Earlier in the day, the women didn’t blow a lead of any sort like the men. They trailed for the entirety of the match to the point where the championship seemed all but won in Charleston’s favor.

Trailing 3-0 and having lost four of the first six sets of the singles matches, Johnston and junior Bryn Khoury needed comebacks to keep the Phoenix alive. Jansaker and sophomore Barbora Lazarova were the only two Elon players to win their first sets. They converted their second sets into Phoenix wins to pull within 3-2 of the Cougars.

Early on, things were not looking good for Khoury at the No. 4 spot. Dropping the first set in convincing fashion, 6-1, she stormed back to take the second and third sets, 6-3 each, to give the Phoenix a fighting chance.

“I knew I owed it to my team,” Khoury said. “I beat her last time. I knew I could beat her again if I put my head into it, calmed the nerves and hit the ball like I can.”

As Khoury finished bringing the women all the way back, Johnston was fighting back on Newman at No. 1 singles after falling in the first set.

“I at least wanted to give Bryn the opportunity to finish her match and have that chance for the team to win,” Johnston said. “Honestly though, I wasn’t really paying attention. I was zoned in.”

When Khoury was finished, Johnston was leading the tiebreaker for the second set. She tied the match at one set apiece with a 7-4 win in the tiebreaker to send the No. 1 singles match to a third and final decisive set with the winner taking the SoCon title for her team.

The same thing happened in the men’s match when Madrid deadlocked the score at three. Silverman had dropped the first set but broke senior Zac Dunkle in the second set to tie the match at one. Like the women’s match, the SoCon title came down to the third set of the No. 1 singles match.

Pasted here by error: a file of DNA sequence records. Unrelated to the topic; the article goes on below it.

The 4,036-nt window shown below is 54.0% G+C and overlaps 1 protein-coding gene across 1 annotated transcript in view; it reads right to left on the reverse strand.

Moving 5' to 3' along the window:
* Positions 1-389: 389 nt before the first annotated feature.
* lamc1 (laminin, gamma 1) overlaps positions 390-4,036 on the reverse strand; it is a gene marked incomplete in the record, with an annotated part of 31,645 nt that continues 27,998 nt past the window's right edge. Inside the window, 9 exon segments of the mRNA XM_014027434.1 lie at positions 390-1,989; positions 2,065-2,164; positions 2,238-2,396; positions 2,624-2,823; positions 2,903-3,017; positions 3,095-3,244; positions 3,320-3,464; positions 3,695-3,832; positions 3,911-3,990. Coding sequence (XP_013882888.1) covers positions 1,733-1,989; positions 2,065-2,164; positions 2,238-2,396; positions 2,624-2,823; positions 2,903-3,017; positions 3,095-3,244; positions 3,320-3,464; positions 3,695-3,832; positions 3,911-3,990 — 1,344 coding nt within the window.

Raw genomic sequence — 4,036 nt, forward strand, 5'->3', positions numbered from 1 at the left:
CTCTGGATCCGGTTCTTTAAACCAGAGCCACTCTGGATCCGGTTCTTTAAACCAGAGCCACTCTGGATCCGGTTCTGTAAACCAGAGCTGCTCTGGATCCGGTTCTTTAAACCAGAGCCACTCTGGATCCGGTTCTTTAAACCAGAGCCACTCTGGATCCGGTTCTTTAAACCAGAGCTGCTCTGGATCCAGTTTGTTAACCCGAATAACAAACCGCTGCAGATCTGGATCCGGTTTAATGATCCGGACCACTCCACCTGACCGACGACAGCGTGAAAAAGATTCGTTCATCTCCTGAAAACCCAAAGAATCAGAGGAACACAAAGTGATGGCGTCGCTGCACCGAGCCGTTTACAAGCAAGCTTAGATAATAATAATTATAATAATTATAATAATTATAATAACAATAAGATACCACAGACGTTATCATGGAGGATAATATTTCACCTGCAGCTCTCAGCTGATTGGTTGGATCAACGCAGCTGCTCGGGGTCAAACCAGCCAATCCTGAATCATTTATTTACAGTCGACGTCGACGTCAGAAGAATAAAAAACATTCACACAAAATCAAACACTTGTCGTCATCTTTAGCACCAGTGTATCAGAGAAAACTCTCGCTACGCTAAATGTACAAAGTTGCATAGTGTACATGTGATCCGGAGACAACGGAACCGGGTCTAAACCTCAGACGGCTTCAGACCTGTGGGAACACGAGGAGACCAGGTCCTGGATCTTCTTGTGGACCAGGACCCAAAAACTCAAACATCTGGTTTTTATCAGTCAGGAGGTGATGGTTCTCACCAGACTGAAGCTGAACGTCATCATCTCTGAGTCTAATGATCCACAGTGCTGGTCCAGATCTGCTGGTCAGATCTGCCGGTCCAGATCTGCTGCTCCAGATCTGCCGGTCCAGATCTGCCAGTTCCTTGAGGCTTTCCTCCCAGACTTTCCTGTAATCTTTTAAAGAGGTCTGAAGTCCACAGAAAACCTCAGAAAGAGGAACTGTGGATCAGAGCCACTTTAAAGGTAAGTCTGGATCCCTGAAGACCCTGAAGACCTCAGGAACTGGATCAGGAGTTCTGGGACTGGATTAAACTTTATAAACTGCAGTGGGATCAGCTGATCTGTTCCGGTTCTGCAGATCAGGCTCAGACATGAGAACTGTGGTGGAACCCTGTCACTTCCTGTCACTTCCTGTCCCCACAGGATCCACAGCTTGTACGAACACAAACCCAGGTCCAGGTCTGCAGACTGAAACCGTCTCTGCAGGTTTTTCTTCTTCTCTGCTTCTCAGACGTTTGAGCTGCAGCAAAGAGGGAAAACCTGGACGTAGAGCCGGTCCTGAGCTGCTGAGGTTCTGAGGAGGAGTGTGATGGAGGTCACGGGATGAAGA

Key breaks in key spots ended up being the downfall for the Phoenix. Newman broke Johnston to go up 4-2 while Dunkle broke Silverman multiple times to take a 6-3 third set win and the title for Samford.

“Samford was a little more energetic and competing a little stronger in some spots and I think that changed the momentum,” Leonard said.  “We had so much momentum during the doubles, I thought if we came out a little stronger in singles it could have changed things.”

While Johnston made a comeback with a break of her own, Newman again broke Johnston late to take the final set 7-5 and the championship for the Cougars.

“It was kind of a triangle of emotions,” Johnston said. “Of wanting to puke, barely being able to stand from exhaustion and really having fun. I was fortunate enough to be in this situation and my teammates helped me do that. There was so much emotion in that last set. Christin played a great set and I had my chances, but that’s how the cookie crumbles.”

Though upset by the losses, both teams look toward the bright future with the youth and talent each of the teams possess. Silverman was named Player of the Year while Johnston was named to first-team all-conference singles. She is joined by her season-long partner Jansaker on first-team all-conference doubles while Khoury and Jansaker were named to the second-team all-SoCon singles.

Both teams will only graduate one player. On the men’s side, it’s Carlos Arboleda.

“We are still a very young team, so we will have more chances next year,” Madrid said.  “We have a lot of potential. In the offseason we need to work on a few things. We also need to gain some experience and use the loss to motivate us.”

For the women, Berne departs, having been what Anderson called a “major player” through Elon’s last four years. Both the returning players and coaches agree the two programs are going in the right direction.

“Every year we’ve taken a step forward,” Khoury said. “Next year, we’re going for blood without a doubt. We both want the ring, especially after this year.”

With additional reporting by Jordan Spritzer, senior reporter.